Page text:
Getting a tummy tuck? We’ve been there, done that. Read on to get the list of our top 10 tummy tuck recovery must-haves! You’ll want big things like a recliner, body pillow, and toilet riser, but we’ve got some little things you might not have thought about.
No one really told you, nor could you predict, that in the wake of pregnancy and childbirth, you’d be left with a jiggly, wiggly tummy that never seems to go away.
Or, maybe you’ve lost a significant amount of weight – you should be feeling amazing! But you’re left with extra skin on your tummy that doesn’t look like that sleek flat stomach you thought you were getting.
Maybe you have come to love your tummy as it is. If so, I truly commend you! If you’re like many women, this jello belly may be a major stumbling block for you. Clothes just don’t fit right with extra skin on your belly, and no one really wants to sign up for a life of Spanx, do they?
The decision to finally do something about your post-pregnancy or flabby tummy is an incredibly personal and non-reversible one. There are countless factors to consider and giving yourself time to process each of them is important.
At the end of the day, however, getting a tummy tuck is a relatively common procedure and as you make your decision, know you aren’t alone in wrestling with this choice.
What a Tummy Tuck Can Do For You
If you’ve never had plastic surgery or even visited with a plastic surgeon, the prospect of even researching a surgical option to smooth your belly can be overwhelming. However, the good news is that lots of information are available about how a tummy tuck can change your life.
Whether you have extra skin on your belly from pregnancy or weight loss, you’re likely a good candidate for a tummy tuck procedure.
During surgery, your surgeon will remove excess skin, likely relocate your belly button and often, do some liposuction.
While the lipo might seem a bit shocking, it helps better contour skin, flatten the abdomen and smooth the transition between the waist and the hips. Without additional liposuction, there can often be an odd bulge or bump in the hip and love handle area.
Part of the tummy tuck involves tightening the ab muscles, and repairing issues of ab separation that are often common in pregnancy. Your doctor can also repair any abdominal hernia you might have during the procedure.
Once you’ve healed, you should expect to feel so much more comfortable with the way your belly looks. Women often have a huge boost in self-esteem – your clothes will fit better, and with new techniques, you might not even notice your scar, even in a bikini.
What it can do? CONFIDENCE! Most women report being PROUD of their bodies and getting the “old me” back.
Tummy Tuck Cost and Commitment
It’s important to remember that although rates of tummy tucks are skyrocketing, it is major surgery.
There are some questions to ask yourself before going under the knife to be sure your results are exactly what you want.
- Are you done having children? As part of the tummy tuck, your doctor will also tighten your ab muscles (called a Muscle Repair), drawing them together. Pregnancy after this not only stretches your tightened skin but can separate these muscles again.
- Are you at your goal weight? While some people assume a tummy tuck is a great way to lose overall weight or can correct problems with excess fat, this isn’t the best approach. Instead, it is recommended that you maintain your goal weight for at least a year before deciding on a tummy tuck. This additional time gives your skin the chance to snap back on its own after pregnancy or significant weight loss. After all, if you could avoid needing a tummy tuck, it would be so much easier!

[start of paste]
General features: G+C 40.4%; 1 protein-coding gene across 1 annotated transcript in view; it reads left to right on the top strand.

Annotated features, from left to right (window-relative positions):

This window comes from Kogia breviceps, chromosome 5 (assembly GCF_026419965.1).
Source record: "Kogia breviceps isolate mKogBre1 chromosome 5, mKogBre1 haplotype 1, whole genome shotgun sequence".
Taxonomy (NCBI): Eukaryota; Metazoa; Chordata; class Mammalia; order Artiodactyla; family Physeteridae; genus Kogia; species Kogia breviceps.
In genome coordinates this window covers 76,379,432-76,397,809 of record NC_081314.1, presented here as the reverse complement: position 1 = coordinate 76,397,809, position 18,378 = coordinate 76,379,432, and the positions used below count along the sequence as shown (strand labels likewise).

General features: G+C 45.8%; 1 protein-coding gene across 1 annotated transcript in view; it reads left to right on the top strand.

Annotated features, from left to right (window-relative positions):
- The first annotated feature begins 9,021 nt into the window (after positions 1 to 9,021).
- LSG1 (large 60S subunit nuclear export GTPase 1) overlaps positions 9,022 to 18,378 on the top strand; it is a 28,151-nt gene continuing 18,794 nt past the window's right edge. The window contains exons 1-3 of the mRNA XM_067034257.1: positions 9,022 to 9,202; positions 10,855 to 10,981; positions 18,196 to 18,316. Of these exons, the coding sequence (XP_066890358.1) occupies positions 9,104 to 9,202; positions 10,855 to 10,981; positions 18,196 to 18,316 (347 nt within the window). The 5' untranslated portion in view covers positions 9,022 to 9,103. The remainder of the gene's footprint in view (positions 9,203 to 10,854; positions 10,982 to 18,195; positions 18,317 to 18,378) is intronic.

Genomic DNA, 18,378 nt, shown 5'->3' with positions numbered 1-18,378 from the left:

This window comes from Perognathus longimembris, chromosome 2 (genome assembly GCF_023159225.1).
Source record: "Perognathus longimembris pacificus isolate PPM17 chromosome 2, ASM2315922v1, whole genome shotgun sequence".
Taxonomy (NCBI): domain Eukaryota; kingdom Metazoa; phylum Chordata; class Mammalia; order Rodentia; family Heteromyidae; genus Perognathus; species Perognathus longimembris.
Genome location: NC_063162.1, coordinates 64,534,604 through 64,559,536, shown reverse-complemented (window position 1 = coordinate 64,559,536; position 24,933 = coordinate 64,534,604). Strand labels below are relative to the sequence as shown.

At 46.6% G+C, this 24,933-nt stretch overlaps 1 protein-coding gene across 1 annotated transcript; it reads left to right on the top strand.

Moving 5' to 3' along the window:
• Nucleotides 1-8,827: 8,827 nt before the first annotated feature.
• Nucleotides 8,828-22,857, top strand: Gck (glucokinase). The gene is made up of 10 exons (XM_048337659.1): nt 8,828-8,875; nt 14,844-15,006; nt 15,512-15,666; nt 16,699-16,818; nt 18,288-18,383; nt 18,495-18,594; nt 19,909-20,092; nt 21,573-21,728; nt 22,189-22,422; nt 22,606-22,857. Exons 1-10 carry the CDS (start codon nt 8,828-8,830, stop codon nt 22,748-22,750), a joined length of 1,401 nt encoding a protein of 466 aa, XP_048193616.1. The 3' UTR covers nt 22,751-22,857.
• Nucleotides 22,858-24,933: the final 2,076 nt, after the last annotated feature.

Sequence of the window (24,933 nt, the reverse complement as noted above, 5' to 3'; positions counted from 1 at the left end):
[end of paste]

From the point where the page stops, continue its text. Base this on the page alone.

- Can you afford it? There are two types of costs associated with a tummy tuck. The first is financial. Estimates suggest the procedure, which isn’t generally covered by insurance (it’s cosmetic, in most cases), can cost between $5,000 and $10,000. If there are other medical issues your tummy tuck can resolve, such as separated ab muscles (diastasis), a hernia, or more, your insurance may be willing to cover a portion of the cost. It’s worth a call to your insurer to find out what your options might be. It can also be helpful to have your surgeon write a letter to your insurance.
The other cost is time. Recovery from your procedure is significant.
It can take one to two weeks before you’re able to do much more than get out of bed and you will likely need significant help moving around before that time.
It is also likely you’ll need two weeks or more off work. Make sure you can afford the time you’ll be laid up in addition to the financial costs.
Consider the Risks
Aside from the question of affordability, weight goals, and decisions concerning having or not having more children, there are other risks when considering a tummy tuck.
As with any major surgery, there are risks involved, and you should consider whether or not the recovery and operation are worth it.
These during and post-operation risks include:
- Excessive bleeding
- Prolonged swelling after surgery
- Accumulation of bodily fluids around the surgery site
- Discoloration of the skin
Considering the potential risks above, you should decide whether or not cosmetic surgery is worth what could happen during or after the surgery.
What to Expect at Your Tummy Tuck Pre-Op
Prior to your surgery, you’ll likely meet with your plastic surgeon. They’ll conduct a physical exam and take a complete medical history.
You’ll also likely be asked to stop smoking, which slows recovery and can cause complications, and to stop taking certain medications that can influence your bleeding.
Maintaining a stable weight improves your results so you should watch your diet carefully. After your surgery, you’ll need someone to drive you home and someone to stay with you for at least a few days.